Alison Krauss & Union Station Return To The Ryman Auditorium

Written by August 30th, 2011 at 12:03 pm

Onstage at the Ryman on Saturday night, Alison Krauss shared a personal story. “There’s these little ice cream balls you can buy at Trader Joe’s. Today I ate three of them, and then I took a nap, for like, three hours. I guess you’re only supposed to eat one. And that’s what I did today.”

News flash: Alison Krauss is funny.  So are the members or her band, Union Station, the wizards of bluegrass whom Krauss has been paired with for over twnety years. Their good-natured stage banter had the crowd, who were already in a hooting and hollering mood, howling. Maybe folks were just happy to see them together again — it’d been seven years since they last toured. In the interim, Krauss teamed up with Robert Plant for a celebrated album, Raising Sand, while Union Station dobro master Jerry Douglas toured with Elvis Costello. The band reconvened to record 2011′s Paper Airplane, an album which finds them at the top of their game, and will no doubt add to their prodigious stack of Grammys come election time (Krauss has won 26, more than any other female artist in history.)

If the jokes were funny, the songs were often doleful. “People come up to us and say, hey, how come you sing all these sad songs? And I guess that’s cause we’re sad people,” quipped Krauss. She soon introduced the room to a handful of Nashville songwriters who’d contributed to their albums over the years, who stood up and waved as the house lights came up. “They’re sad people too,” she said.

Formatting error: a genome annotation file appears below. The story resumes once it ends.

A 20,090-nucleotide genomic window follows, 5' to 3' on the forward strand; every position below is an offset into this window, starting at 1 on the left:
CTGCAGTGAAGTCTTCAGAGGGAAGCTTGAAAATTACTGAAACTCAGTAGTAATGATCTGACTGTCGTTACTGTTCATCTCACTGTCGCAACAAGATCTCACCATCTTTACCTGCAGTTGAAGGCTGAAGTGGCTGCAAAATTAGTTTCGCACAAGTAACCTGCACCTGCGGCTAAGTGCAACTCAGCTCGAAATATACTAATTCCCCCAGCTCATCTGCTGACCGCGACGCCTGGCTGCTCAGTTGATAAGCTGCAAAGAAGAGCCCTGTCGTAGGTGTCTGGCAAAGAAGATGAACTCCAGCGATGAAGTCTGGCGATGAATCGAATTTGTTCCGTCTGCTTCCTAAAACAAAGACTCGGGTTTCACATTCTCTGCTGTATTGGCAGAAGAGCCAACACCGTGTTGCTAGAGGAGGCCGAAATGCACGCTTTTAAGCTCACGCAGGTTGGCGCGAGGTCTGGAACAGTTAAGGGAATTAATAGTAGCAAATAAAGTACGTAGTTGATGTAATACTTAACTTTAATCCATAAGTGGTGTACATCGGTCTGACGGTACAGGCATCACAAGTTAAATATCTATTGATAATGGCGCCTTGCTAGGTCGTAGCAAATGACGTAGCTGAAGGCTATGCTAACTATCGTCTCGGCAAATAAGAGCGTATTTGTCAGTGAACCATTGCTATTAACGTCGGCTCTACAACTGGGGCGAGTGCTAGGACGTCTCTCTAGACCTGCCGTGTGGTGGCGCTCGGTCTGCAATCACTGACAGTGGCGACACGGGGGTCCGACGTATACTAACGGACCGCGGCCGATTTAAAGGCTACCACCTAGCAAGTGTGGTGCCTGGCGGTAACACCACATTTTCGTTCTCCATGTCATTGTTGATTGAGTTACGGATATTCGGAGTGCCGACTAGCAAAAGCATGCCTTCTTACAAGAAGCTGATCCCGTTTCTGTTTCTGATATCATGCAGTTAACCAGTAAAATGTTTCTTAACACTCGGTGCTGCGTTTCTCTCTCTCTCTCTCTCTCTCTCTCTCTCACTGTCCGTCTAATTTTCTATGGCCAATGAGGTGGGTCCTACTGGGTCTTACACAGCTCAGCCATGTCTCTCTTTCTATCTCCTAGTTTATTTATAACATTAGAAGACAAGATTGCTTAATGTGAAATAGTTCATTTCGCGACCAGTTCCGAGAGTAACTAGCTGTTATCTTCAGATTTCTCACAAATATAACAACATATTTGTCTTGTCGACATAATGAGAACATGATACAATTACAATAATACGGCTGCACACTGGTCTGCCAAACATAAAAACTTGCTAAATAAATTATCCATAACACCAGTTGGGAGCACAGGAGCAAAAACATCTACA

Krauss and co. harmonized, sawed and picked their way through songs from Paper Airplane and their deep catalog. Along the way, they covered Richard Thompson (“Dimming Of The Day”) and The Foundations’ 1967 soul classic “Now That I’ve Found You.” Union Station’s Dan Tyminski handled lead vocals on a number of songs, including a crowd-pleasing “Man Of Constant Sorrow” from the O Brother soundtrack.

Opening act Angel Snow also cast a spell over the crowd. They adopted her early, and not just because of her angelic good looks. Her songs, which were played to perfection by her all-acoustic band, have an air of magic to them — at times sounding like Gillian Welch mixed with Sarah Mclachlan; other times,  like an Appalachian Fiona Apple or Jeff Buckley. Krauss discovered Snow’s music via her CD demo, and ended up including her song “Lie Awake” on Paper Airplane. Watching Snow on this night, on the famed Ryman stage, it felt like a star was born.

(Photos: Jamie Goodsell)

Angel Snow

Alison Krauss and Union Station

 

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